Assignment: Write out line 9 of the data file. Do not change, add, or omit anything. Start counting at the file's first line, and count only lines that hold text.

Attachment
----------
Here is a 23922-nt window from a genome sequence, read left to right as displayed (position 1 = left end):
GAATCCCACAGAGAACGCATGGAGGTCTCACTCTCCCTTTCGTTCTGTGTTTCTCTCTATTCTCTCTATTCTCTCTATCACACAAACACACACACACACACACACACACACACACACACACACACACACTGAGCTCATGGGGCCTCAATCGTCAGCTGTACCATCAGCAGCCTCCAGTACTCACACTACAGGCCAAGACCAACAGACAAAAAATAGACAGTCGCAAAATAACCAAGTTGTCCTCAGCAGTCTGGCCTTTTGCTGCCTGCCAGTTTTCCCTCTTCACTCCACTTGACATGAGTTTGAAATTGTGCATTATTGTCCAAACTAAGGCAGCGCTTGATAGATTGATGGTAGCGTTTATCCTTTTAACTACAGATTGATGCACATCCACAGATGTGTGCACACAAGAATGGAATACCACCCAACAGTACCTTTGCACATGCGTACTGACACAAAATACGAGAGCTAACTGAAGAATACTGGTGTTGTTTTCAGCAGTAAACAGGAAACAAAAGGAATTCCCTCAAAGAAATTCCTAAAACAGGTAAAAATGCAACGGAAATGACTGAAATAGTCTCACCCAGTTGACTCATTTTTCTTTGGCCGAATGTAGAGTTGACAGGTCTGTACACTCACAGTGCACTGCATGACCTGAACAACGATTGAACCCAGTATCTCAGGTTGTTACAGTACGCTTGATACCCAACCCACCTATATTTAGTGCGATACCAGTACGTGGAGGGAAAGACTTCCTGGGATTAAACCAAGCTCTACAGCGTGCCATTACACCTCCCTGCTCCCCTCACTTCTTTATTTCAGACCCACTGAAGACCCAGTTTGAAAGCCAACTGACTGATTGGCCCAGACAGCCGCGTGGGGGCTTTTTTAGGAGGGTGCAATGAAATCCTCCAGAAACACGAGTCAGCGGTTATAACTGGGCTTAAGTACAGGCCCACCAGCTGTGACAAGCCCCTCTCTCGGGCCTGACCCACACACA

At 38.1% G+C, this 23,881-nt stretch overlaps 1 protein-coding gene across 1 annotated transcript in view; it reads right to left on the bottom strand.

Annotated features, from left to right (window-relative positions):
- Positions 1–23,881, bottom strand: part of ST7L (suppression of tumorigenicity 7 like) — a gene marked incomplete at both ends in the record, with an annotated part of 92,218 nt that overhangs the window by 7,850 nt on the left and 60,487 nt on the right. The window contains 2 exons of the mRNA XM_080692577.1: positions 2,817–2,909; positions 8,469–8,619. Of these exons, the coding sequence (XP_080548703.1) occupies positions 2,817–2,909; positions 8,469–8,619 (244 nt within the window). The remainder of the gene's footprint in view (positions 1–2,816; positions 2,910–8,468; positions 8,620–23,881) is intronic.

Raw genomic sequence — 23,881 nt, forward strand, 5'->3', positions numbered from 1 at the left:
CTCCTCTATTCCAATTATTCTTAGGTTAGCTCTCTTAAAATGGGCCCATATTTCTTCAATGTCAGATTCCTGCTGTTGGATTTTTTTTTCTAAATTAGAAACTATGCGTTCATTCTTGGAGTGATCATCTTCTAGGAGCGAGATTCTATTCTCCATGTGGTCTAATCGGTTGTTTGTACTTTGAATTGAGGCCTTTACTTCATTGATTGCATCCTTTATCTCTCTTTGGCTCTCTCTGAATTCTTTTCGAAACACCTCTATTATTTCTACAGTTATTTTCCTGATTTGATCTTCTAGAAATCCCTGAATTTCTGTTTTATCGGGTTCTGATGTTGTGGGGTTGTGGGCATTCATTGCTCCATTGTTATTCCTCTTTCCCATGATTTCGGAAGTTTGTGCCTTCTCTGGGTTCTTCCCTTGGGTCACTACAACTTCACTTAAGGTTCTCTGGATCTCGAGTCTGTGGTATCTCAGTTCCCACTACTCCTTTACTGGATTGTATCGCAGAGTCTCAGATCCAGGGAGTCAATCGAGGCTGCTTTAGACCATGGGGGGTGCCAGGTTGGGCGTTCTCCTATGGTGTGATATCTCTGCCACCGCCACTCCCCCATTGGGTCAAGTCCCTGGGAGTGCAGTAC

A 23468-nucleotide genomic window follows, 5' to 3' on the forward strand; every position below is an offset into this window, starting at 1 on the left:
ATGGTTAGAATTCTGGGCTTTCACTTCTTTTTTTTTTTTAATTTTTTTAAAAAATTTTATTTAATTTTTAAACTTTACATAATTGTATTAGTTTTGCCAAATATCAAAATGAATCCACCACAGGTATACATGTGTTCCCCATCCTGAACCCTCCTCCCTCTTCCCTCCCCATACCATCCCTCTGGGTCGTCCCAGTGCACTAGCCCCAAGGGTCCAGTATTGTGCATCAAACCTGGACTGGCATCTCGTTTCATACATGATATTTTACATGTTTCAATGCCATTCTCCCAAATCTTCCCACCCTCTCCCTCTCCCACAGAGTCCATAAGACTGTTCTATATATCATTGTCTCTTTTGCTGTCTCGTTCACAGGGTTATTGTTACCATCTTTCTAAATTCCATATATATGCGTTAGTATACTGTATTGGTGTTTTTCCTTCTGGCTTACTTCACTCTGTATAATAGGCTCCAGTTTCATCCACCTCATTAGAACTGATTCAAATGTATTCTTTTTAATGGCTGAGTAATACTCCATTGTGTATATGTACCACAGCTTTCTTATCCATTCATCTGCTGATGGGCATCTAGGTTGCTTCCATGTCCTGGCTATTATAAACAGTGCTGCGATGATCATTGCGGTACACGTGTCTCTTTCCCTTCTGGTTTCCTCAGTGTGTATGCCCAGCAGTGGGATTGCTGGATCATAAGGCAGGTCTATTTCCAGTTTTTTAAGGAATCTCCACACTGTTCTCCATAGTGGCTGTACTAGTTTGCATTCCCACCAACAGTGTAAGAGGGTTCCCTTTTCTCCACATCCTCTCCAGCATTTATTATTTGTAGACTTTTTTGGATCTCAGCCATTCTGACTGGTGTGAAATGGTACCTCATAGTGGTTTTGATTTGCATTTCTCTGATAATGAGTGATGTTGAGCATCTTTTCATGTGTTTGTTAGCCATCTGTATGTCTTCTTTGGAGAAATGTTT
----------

ATGGTTAGAATTCTGGGCTTTCACTTCTTTTTTTTTTTTAATTTTTTTAAAAAATTTTATTTAATTTTTAAACTTTACATAATTGTATTAGTTTTGCCAAATATCAAAATGAATCCACCACAGGTATACATGTGTTCCCCATCCTGAACCCTCCTCCCTCTTCCCTCCCCATACCATCCCTCTGGGTCGTCCCAGTGCACTAGCCCCAAGGGTCCAGTATTGTGCATCAAACCTGGACTGGCATCTCGTTTCATACATGATATTTTACATGTTTCAATGCCATTCTCCCAAATCTTCCCACCCTCTCCCTCTCCCACAGAGTCCATAAGACTGTTCTATATATCATTGTCTCTTTTGCTGTCTCGTTCACAGGGTTATTGTTACCATCTTTCTAAATTCCATATATATGCGTTAGTATACTGTATTGGTGTTTTTCCTTCTGGCTTACTTCACTCTGTATAATAGGCTCCAGTTTCATCCACCTCATTAGAACTGATTCAAATGTATTCTTTTTAATGGCTGAGTAATACTCCATTGTGTATATGTACCACAGCTTTCTTATCCATTCATCTGCTGATGGGCATCTAGGTTGCTTCCATGTCCTGGCTATTATAAACAGTGCTGCGATGATCATTGCGGTACACGTGTCTCTTTCCCTTCTGGTTTCCTCAGTGTGTATGCCCAGCAGTGGGATTGCTGGATCATAAGGCAGGTCTATTTCCAGTTTTTTAAGGAATCTCCACACTGTTCTCCATAGTGGCTGTACTAGTTTGCATTCCCACCAACAGTGTAAGAGGGTTCCCTTTTCTCCACATCCTCTCCAGCATTTATTATTTGTAGACTTTTTTGGATCTCAGCCATTCTGACTGGTGTGAAATGGTACCTCATAGTGGTTTTGATTTGCATTTCTCTGATAATGAGTGATGTTGAGCATCTTTTCATGTGTTTGTTAGCCATCTGTATGTCTTCTTTGGAGAAATGTTT